World News


Azerbaijan’s Quest for Global Recognition at COP29

Oil is omnipresent in Baku. The distinct smell of it greets visitors upon arrival, and tankers are a constant sight along the shores of the Caspian Sea, where the city is situated. The city’s sky is illuminated by flares from nearby refineries, and a short journey reveals fields of piston pump oil wells, painted in festive red and green.

Mukhtar Babayev, Azerbaijan’s Minister of Ecology and the chair of the two-week-long COP climate summit, envisions the country as a global crossroads. He believes Azerbaijan can serve as a bridge between the affluent Global North and the impoverished Global South. As a former Soviet bloc nation, it also stands between East and West. Additionally, it connects fellow oil and gas producers with the consuming countries that comprise its export market.

Azerbaijan is where the world’s first oil wells were drilled in the 1840s, more than a decade before the United States drilled its first well in Pennsylvania. It remains one of the most fossil-fuel-dependent economies, with oil and gas accounting for 90% of its exports and providing 60% of the government’s budget.

This dependence has brought significant wealth. According to the International Energy Agency, “Oil and, more recently, gas have been largely responsible for the remarkable rise in living standards in Azerbaijan since the late 1990s.”

However, the country is transitioning to renewable energy, with significant plans for expanding wind and solar power. A planned interconnector will transport this low-carbon energy to Eastern Europe, passing under the Black Sea to reach Bulgaria, Hungary, and Romania.

In December, at the COP28 summit in the UAE, countries agreed to move away from fossil fuels. For many, this fell significantly short of the complete phase-out that more than 80 states had advocated. Nevertheless, it marked the first time in 30 years of global climate conferences that fossil fuels—the primary cause of the climate crisis—were explicitly identified and addressed. This underscores the tremendous influence that fossil fuel producers hold over the world. As UN Secretary-General António Guterres put it, they “have humanity by the throat.”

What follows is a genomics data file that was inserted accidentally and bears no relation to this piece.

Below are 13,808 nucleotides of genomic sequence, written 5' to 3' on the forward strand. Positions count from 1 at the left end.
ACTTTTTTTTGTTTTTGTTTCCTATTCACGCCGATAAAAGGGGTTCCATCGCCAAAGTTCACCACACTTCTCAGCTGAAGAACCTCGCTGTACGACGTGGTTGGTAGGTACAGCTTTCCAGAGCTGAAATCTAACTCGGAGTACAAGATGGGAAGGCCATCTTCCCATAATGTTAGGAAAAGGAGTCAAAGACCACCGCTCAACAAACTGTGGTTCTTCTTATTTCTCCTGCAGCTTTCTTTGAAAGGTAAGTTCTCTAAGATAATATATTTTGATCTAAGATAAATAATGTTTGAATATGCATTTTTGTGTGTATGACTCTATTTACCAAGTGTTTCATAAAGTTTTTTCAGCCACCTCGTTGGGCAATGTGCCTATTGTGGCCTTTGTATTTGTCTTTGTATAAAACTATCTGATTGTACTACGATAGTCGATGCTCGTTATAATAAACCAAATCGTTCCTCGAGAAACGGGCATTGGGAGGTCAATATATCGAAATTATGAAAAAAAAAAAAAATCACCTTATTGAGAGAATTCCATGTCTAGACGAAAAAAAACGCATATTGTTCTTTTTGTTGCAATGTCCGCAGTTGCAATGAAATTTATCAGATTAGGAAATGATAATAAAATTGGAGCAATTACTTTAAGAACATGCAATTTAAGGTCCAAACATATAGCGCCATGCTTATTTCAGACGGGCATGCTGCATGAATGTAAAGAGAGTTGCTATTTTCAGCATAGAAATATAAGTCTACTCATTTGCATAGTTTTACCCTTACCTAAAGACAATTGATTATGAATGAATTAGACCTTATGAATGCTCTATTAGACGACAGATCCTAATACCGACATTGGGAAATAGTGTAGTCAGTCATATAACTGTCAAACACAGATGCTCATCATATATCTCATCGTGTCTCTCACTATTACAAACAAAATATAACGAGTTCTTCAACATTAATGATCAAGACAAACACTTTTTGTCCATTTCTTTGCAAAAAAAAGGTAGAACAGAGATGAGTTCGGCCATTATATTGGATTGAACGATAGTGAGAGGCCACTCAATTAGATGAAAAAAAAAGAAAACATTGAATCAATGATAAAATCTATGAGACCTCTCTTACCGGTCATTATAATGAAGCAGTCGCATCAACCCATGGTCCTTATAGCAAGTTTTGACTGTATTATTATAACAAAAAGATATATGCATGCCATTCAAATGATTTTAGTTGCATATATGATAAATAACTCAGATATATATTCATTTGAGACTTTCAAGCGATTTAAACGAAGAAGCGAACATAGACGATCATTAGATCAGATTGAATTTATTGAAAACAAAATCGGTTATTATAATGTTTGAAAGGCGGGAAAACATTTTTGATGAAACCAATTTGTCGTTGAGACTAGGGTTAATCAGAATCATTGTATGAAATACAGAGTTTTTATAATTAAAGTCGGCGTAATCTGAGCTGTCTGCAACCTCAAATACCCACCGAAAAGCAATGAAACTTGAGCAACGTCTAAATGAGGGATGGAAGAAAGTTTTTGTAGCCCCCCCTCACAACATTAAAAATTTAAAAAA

At the Baku conference, the focus will shift from the excess of fossil fuels to the critical shortage faced by proponents of climate action: finance. Significant investment is needed to reduce greenhouse gas emissions, enhance the resilience of existing infrastructure to extreme weather, and drive the “green transition” necessary to keep global temperatures within 1.5°C of pre-industrial levels.

A report led by economists Lord Stern and Vera Songwe indicates that, by 2030, approximately $2.4 trillion will be required annually solely for developing countries, excluding China, to implement the necessary changes.

“We need to ensure the availability, accessibility, and affordability of finance,” said Babayev. “Donors from the developed world must carefully listen to the perspectives of developing countries as well.”

Countries like Zambia are in urgent need of funding, especially as they grapple with severe hunger due to the driest agricultural season in over 40 years. However, accessing finance is nearly impossible for these countries because lenders either refuse loans altogether or impose high interest rates and burdensome conditions, citing the perceived high risk associated with poorer nations.

The challenge for Azerbaijan and the UN is that while COP29 is tasked with delivering a finance agreement, the primary levers of power are held elsewhere. In recent years, the World Bank, the largest global development finance institution, has been criticized by many poorer countries for its perceived shortcomings in climate finance.

But who should primarily provide finance for the climate? The definition of developing countries has remained unchanged since 1992, despite the rapid economic growth and increased emissions of many emerging economies. If a climate treaty were drafted today, it might seem incongruous to categorize countries like Saudi Arabia, Qatar, the United Arab Emirates, Singapore, South Korea, and others with high per capita income—largely due to oil wealth—alongside nations such as Chad, Burkina Faso, and Bangladesh.

The conflicts in Ukraine and Gaza will also have significant implications. Azerbaijan’s presidency of COP29 was secured only in the final stages of COP28, following Vladimir Putin’s blocking of Eastern European candidates like Romania and Bulgaria. Azerbaijan assumed the presidency only after an agreement was reached between Putin and Armenia.

Achieving a successful COP under Azerbaijan’s leadership that addresses critical issues such as climate finance and mobilizes trillions of dollars for the green transition in developing nations would be an exceptional accomplishment. However, it seems doubtful given the current lack of consensus on funding sources and mechanisms, and the insufficient amounts being discussed.

Nonetheless, COP29 has the potential to make significant strides, possibly paving the way for a global financial agreement that acknowledges and meets the needs of developing countries.